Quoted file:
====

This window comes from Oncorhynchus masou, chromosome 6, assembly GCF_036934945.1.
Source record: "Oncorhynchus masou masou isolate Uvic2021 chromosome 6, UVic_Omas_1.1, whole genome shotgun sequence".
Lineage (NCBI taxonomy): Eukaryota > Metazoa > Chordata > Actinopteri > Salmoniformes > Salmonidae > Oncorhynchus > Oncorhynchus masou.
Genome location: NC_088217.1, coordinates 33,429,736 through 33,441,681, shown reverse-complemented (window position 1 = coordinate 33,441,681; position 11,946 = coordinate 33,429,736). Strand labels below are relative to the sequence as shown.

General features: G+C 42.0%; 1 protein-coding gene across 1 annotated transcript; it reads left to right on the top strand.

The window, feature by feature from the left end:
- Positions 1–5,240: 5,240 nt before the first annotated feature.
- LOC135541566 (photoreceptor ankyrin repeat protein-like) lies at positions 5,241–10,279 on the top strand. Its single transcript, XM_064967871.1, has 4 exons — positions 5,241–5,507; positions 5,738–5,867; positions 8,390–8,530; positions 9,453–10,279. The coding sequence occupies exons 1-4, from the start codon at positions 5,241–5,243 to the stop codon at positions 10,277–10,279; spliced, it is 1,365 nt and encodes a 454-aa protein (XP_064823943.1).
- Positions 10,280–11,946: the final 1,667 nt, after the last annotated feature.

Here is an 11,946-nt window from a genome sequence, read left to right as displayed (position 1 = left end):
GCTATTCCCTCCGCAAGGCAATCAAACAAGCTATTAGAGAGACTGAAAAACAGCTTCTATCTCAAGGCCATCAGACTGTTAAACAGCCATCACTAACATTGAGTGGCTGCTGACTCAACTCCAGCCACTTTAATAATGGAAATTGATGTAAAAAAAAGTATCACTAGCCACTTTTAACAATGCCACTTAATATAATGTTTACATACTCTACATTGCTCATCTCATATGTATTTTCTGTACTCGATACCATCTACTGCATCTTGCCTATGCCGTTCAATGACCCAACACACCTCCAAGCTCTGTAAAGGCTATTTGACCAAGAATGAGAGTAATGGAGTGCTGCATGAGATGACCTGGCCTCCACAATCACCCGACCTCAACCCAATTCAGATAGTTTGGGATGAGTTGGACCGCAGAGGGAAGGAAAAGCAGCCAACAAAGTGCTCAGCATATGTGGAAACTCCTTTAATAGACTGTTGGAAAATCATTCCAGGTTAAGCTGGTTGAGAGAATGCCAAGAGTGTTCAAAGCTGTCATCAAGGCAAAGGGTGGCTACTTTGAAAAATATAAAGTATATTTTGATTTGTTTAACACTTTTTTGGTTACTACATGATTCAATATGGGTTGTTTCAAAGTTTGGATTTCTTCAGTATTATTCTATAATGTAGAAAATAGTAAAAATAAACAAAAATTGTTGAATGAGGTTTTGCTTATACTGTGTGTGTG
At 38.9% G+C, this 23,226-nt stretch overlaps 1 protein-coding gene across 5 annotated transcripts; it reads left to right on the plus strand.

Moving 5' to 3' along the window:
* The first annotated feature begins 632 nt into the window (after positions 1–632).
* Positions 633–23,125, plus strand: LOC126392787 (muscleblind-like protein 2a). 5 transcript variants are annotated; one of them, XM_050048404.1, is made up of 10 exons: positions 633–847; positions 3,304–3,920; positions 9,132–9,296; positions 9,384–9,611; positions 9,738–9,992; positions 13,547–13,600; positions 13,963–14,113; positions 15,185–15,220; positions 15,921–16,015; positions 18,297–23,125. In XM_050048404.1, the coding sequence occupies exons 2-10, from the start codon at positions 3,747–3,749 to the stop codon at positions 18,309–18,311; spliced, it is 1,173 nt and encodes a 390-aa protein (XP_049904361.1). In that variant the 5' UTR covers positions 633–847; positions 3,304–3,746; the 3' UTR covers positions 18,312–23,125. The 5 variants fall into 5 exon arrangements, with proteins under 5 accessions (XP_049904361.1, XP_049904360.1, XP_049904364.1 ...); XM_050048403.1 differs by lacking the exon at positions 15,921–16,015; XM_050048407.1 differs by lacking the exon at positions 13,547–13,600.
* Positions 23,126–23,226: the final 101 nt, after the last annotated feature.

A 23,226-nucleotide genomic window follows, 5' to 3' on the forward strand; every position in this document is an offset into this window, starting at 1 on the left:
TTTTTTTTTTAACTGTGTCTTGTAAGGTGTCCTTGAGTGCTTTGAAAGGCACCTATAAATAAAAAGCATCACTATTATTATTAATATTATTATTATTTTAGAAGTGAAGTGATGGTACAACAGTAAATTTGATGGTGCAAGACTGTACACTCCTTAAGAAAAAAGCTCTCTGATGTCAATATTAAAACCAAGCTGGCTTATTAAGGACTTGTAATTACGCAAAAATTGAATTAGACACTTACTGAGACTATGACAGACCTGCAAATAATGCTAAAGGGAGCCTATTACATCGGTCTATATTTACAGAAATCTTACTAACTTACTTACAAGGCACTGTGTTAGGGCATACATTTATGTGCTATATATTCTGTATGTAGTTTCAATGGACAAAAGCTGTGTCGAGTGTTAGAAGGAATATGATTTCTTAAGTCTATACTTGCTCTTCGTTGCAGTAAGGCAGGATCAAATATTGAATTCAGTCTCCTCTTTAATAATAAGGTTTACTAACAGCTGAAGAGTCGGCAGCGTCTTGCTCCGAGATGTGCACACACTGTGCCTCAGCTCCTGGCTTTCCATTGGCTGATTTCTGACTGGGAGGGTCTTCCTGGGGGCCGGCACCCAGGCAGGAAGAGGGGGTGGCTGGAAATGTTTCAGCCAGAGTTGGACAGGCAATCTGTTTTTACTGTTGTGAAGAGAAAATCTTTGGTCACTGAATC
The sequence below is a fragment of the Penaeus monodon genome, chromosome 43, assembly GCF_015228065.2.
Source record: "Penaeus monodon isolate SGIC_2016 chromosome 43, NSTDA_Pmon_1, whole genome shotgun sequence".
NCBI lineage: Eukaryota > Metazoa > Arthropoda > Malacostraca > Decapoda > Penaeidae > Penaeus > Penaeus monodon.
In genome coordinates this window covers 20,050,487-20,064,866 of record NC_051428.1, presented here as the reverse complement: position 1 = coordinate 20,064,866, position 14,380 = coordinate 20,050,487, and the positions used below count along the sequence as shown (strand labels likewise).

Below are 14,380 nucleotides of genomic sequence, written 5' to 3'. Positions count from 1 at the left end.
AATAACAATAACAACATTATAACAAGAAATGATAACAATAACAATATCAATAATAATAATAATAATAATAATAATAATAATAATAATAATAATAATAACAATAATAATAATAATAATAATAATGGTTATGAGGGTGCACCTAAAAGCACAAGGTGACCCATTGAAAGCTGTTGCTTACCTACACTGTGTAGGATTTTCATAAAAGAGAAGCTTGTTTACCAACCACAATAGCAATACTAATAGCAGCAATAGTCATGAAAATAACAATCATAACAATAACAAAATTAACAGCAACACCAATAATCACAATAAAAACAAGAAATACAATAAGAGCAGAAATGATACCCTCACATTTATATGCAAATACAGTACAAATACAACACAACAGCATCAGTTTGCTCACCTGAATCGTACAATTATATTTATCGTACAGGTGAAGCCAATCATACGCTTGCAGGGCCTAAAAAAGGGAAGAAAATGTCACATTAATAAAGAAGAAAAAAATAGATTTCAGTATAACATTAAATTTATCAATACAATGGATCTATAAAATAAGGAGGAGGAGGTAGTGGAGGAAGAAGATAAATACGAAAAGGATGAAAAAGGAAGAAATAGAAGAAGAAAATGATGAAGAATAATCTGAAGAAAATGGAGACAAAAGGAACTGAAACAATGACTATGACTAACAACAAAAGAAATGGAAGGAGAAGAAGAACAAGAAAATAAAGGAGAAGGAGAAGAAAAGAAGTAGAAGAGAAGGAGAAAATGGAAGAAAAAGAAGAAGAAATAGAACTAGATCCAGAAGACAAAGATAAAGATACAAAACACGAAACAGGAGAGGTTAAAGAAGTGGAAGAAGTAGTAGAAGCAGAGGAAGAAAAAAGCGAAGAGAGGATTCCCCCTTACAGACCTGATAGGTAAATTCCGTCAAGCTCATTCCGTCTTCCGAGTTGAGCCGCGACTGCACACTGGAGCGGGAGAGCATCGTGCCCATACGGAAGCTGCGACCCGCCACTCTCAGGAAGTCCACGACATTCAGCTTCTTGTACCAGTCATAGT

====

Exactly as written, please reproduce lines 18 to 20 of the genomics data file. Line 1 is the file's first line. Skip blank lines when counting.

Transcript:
TTTTTTTTTTAACTGTGTCTTGTAAGGTGTCCTTGAGTGCTTTGAAAGGCACCTATAAATAAAAAGCATCACTATTATTATTAATATTATTATTATTTTAGAAGTGAAGTGATGGTACAACAGTAAATTTGATGGTGCAAGACTGTACACTCCTTAAGAAAAAAGCTCTCTGATGTCAATATTAAAACCAAGCTGGCTTATTAAGGACTTGTAATTACGCAAAAATTGAATTAGACACTTACTGAGACTATGACAGACCTGCAAATAATGCTAAAGGGAGCCTATTACATCGGTCTATATTTACAGAAATCTTACTAACTTACTTACAAGGCACTGTGTTAGGGCATACATTTATGTGCTATATATTCTGTATGTAGTTTCAATGGACAAAAGCTGTGTCGAGTGTTAGAAGGAATATGATTTCTTAAGTCTATACTTGCTCTTCGTTGCAGTAAGGCAGGATCAAATATTGAATTCAGTCTCCTCTTTAATAATAAGGTTTACTAACAGCTGAAGAGTCGGCAGCGTCTTGCTCCGAGATGTGCACACACTGTGCCTCAGCTCCTGGCTTTCCATTGGCTGATTTCTGACTGGGAGGGTCTTCCTGGGGGCCGGCACCCAGGCAGGAAGAGGGGGTGGCTGGAAATGTTTCAGCCAGAGTTGGACAGGCAATCTGTTTTTACTGTTGTGAAGAGAAAATCTTTGGTCACTGAATC
The sequence below is a fragment of the Penaeus monodon genome, chromosome 43, assembly GCF_015228065.2.
Source record: "Penaeus monodon isolate SGIC_2016 chromosome 43, NSTDA_Pmon_1, whole genome shotgun sequence".